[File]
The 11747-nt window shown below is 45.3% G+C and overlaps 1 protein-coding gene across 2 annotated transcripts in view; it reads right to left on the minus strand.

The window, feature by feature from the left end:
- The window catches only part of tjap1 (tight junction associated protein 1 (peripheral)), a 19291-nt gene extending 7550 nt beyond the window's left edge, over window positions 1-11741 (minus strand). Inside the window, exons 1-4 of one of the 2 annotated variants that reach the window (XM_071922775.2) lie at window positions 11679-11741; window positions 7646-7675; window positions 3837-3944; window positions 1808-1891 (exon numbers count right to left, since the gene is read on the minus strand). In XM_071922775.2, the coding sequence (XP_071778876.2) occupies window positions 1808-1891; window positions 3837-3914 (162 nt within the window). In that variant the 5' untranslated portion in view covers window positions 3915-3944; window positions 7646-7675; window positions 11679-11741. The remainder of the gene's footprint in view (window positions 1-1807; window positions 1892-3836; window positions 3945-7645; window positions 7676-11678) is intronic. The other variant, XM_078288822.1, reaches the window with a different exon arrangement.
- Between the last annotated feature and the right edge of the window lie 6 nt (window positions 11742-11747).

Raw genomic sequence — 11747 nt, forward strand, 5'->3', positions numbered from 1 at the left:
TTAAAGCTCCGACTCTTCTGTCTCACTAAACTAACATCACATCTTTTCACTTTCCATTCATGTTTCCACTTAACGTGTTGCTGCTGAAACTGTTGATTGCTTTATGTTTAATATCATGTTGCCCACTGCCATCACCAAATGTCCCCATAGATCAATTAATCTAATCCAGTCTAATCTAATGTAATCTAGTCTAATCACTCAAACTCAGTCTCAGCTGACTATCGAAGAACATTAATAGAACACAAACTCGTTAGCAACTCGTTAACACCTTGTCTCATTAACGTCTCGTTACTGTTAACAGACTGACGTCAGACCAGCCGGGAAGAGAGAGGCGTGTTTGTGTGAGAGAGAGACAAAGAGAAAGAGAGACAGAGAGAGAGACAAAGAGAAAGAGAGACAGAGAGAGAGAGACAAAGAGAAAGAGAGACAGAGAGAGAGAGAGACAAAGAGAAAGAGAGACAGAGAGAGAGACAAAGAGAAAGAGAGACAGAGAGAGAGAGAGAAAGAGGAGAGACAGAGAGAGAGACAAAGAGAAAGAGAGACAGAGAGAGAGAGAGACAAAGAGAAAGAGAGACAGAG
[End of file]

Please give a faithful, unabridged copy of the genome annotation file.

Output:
The 11747-nt window shown below is 45.3% G+C and overlaps 1 protein-coding gene across 2 annotated transcripts in view; it reads right to left on the minus strand.

The window, feature by feature from the left end:
- The window catches only part of tjap1 (tight junction associated protein 1 (peripheral)), a 19291-nt gene extending 7550 nt beyond the window's left edge, over window positions 1-11741 (minus strand). Inside the window, exons 1-4 of one of the 2 annotated variants that reach the window (XM_071922775.2) lie at window positions 11679-11741; window positions 7646-7675; window positions 3837-3944; window positions 1808-1891 (exon numbers count right to left, since the gene is read on the minus strand). In XM_071922775.2, the coding sequence (XP_071778876.2) occupies window positions 1808-1891; window positions 3837-3914 (162 nt within the window). In that variant the 5' untranslated portion in view covers window positions 3915-3944; window positions 7646-7675; window positions 11679-11741. The remainder of the gene's footprint in view (window positions 1-1807; window positions 1892-3836; window positions 3945-7645; window positions 7676-11678) is intronic. The other variant, XM_078288822.1, reaches the window with a different exon arrangement.
- Between the last annotated feature and the right edge of the window lie 6 nt (window positions 11742-11747).

Raw genomic sequence — 11747 nt, forward strand, 5'->3', positions numbered from 1 at the left:
TTAAAGCTCCGACTCTTCTGTCTCACTAAACTAACATCACATCTTTTCACTTTCCATTCATGTTTCCACTTAACGTGTTGCTGCTGAAACTGTTGATTGCTTTATGTTTAATATCATGTTGCCCACTGCCATCACCAAATGTCCCCATAGATCAATTAATCTAATCCAGTCTAATCTAATGTAATCTAGTCTAATCACTCAAACTCAGTCTCAGCTGACTATCGAAGAACATTAATAGAACACAAACTCGTTAGCAACTCGTTAACACCTTGTCTCATTAACGTCTCGTTACTGTTAACAGACTGACGTCAGACCAGCCGGGAAGAGAGAGGCGTGTTTGTGTGAGAGAGAGACAAAGAGAAAGAGAGACAGAGAGAGAGACAAAGAGAAAGAGAGACAGAGAGAGAGAGACAAAGAGAAAGAGAGACAGAGAGAGAGAGAGACAAAGAGAAAGAGAGACAGAGAGAGAGACAAAGAGAAAGAGAGACAGAGAGAGAGAGAGAAAGAGGAGAGACAGAGAGAGAGACAAAGAGAAAGAGAGACAGAGAGAGAGAGAGACAAAGAGAAAGAGAGACAGAG